This allows you to use the closeness of these points to the calibration maps as a measure of the goodness of the calibration. In this case, the transformations for the scores are quite good in the sense that they do not change the already calibrated scores around the extremes. However, it is true that there are no points to evaluate if the transformations would be good enough throughout the entire score range. In any case, it seems that this model does not need extra calibration, as the possible gains would be minimal.
This becomes clearer once we have a look at the metrics. As shown on the table below, the ECE (Expected Calibration Error) is low enough to consider that the models generated by the QLattice are well calibrated. The MCE (Maximum Calibrator Error) is also quite low, although significantly higher than the ECE. However, in this case, it is not extremely important and not that representative, as this value comes from a sparsely populated bin. Concerning the Brier score and log-loss, the obtained values also reinforce what has been said before, which is that this model is both good at discriminating and well calibrated.
2. Models that benefit from calibration.
A clear example in which calibrators do a nice job can be found in some of the models generated by the QLattice for the ASO data set when absolute error is used as loss function. As you can see in the reliability diagram below (generated from 5 uniform bins), the best model that comes out of the QLattice benefits substantially from applying any of the three calibrations methods.
The calibration maps are also useful in this case to observe that the transformations are quite good, although we lack again information for middle area of the score interval due to the strong discrimination produced by the model.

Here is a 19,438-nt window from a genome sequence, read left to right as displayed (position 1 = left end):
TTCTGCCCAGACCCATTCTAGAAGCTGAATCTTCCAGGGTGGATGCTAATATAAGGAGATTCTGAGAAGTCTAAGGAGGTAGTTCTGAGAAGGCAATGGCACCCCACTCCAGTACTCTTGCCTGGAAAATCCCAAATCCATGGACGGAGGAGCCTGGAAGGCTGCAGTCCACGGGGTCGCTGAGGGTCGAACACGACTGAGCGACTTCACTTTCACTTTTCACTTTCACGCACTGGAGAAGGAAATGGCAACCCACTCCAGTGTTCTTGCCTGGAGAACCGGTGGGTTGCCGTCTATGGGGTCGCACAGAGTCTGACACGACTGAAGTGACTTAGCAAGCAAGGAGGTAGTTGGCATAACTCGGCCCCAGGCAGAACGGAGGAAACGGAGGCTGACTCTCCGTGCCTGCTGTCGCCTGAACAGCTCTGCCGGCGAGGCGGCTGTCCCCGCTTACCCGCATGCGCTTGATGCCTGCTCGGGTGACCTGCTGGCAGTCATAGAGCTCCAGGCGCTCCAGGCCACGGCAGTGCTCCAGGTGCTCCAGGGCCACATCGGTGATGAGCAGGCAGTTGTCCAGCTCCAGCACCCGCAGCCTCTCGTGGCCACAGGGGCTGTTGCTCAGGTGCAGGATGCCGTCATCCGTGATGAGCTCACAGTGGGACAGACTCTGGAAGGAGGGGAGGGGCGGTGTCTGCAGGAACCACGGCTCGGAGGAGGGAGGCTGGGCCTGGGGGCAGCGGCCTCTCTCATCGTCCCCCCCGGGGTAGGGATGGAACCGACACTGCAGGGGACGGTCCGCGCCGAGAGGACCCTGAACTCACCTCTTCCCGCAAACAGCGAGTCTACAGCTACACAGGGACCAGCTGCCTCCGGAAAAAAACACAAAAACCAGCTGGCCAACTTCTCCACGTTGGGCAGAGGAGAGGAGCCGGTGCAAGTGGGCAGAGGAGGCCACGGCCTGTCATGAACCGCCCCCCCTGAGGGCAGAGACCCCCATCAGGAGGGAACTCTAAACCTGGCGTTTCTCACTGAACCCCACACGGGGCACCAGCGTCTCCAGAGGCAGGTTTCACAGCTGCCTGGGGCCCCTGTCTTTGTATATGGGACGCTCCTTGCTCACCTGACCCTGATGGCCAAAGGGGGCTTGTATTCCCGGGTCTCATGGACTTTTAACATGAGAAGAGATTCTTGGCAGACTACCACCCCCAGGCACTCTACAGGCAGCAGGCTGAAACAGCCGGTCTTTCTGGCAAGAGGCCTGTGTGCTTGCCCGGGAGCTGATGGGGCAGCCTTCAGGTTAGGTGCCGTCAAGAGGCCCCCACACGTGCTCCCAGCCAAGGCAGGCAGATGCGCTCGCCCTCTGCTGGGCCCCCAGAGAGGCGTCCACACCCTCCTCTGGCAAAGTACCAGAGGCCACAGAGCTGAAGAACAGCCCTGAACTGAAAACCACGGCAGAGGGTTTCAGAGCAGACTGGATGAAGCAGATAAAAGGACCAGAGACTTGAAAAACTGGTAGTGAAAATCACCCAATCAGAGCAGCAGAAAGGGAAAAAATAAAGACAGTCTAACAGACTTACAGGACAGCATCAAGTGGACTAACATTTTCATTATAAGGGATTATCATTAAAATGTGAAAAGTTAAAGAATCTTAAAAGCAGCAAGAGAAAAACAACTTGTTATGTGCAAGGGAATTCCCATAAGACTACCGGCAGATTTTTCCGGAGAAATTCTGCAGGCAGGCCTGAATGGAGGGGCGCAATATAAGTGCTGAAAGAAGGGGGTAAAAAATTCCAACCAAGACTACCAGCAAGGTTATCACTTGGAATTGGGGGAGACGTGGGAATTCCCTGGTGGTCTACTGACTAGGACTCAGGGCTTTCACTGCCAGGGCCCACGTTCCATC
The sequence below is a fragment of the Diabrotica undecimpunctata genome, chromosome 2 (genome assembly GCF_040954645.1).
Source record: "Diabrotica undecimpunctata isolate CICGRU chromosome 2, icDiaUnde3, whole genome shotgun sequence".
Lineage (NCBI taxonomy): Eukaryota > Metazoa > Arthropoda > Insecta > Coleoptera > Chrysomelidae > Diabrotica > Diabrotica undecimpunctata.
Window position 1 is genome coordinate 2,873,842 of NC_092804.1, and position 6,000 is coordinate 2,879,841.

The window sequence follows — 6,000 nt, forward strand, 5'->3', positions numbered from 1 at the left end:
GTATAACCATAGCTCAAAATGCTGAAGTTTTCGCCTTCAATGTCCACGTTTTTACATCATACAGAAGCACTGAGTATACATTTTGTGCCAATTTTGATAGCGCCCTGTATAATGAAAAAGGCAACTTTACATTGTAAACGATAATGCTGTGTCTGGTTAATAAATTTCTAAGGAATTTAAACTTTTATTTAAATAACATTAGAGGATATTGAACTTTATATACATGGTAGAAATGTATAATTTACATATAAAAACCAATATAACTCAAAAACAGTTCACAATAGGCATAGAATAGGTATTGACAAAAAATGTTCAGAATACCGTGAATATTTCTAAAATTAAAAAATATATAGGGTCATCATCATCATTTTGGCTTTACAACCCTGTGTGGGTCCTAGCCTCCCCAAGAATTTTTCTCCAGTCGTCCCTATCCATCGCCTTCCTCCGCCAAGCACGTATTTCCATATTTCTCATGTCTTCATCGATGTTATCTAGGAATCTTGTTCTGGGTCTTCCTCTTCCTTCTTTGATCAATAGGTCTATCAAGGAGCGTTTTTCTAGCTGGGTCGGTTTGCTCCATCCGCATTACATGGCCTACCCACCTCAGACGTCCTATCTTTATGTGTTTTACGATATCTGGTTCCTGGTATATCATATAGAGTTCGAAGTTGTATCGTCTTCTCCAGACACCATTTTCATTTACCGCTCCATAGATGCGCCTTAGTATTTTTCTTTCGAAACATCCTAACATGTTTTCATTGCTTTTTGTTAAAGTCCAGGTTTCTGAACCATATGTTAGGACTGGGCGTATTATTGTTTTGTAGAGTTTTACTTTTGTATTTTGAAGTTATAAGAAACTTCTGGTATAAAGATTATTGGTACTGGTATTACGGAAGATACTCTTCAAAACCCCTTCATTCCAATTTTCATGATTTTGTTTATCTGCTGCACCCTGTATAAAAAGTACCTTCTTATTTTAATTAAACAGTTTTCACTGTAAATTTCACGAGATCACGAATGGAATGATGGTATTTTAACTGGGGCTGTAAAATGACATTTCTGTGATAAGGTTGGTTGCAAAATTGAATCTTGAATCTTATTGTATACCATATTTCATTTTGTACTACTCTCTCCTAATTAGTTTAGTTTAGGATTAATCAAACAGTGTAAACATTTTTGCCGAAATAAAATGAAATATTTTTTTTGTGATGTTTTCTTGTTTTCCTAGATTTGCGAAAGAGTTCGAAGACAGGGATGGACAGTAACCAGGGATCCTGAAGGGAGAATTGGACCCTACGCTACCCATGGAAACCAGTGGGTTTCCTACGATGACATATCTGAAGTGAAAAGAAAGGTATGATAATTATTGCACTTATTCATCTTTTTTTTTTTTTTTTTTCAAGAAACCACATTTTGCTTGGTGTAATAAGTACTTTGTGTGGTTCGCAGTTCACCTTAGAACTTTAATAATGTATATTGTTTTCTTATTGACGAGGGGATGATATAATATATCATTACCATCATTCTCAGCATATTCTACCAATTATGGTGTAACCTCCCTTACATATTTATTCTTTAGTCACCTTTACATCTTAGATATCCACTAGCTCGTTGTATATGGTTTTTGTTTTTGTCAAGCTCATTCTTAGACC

However, the improvement in calibration can probably be understood better by checking the metrics below. It is clear that ECE and MCE become significantly lower when calibrations are applied, but also log-loss and Brier score, which means that the improvement in terms of calibration is at least good enough to compensate for a potential worsening in the discrimination ability of the model.
In the cases where calibrators have an impact, it might also be helpful to plot the histogram of the calibrated scores to complement the calibration maps. To provide an example, we show you here the histogram for the beta calibrated scores. As you can see, the calibrated scores for both the positive and negatives classes are significantly more spread than the uncalibrated ones, so in this case the beta calibration leads to a noticeable decrease in discrimination. However, this is not bad per se, as this shift also resulted in more “honest”, better calibrated scores, as suggested by the obtained metrics.
Histogram of the beta calibrated scores for the ASO data set (absolute error used as loss function).
Overall, we have found that calibration works best where absolute error is used as a loss function. Although this might require a more in-depth study, minimising absolute error seems to overpush scores to the boundaries of the score interval, so this could be the reason why we frequently get improvements when using a calibrator. Thus, if you were to consider minimising absolute error, we suggest that you check if your model provides calibrated outputs.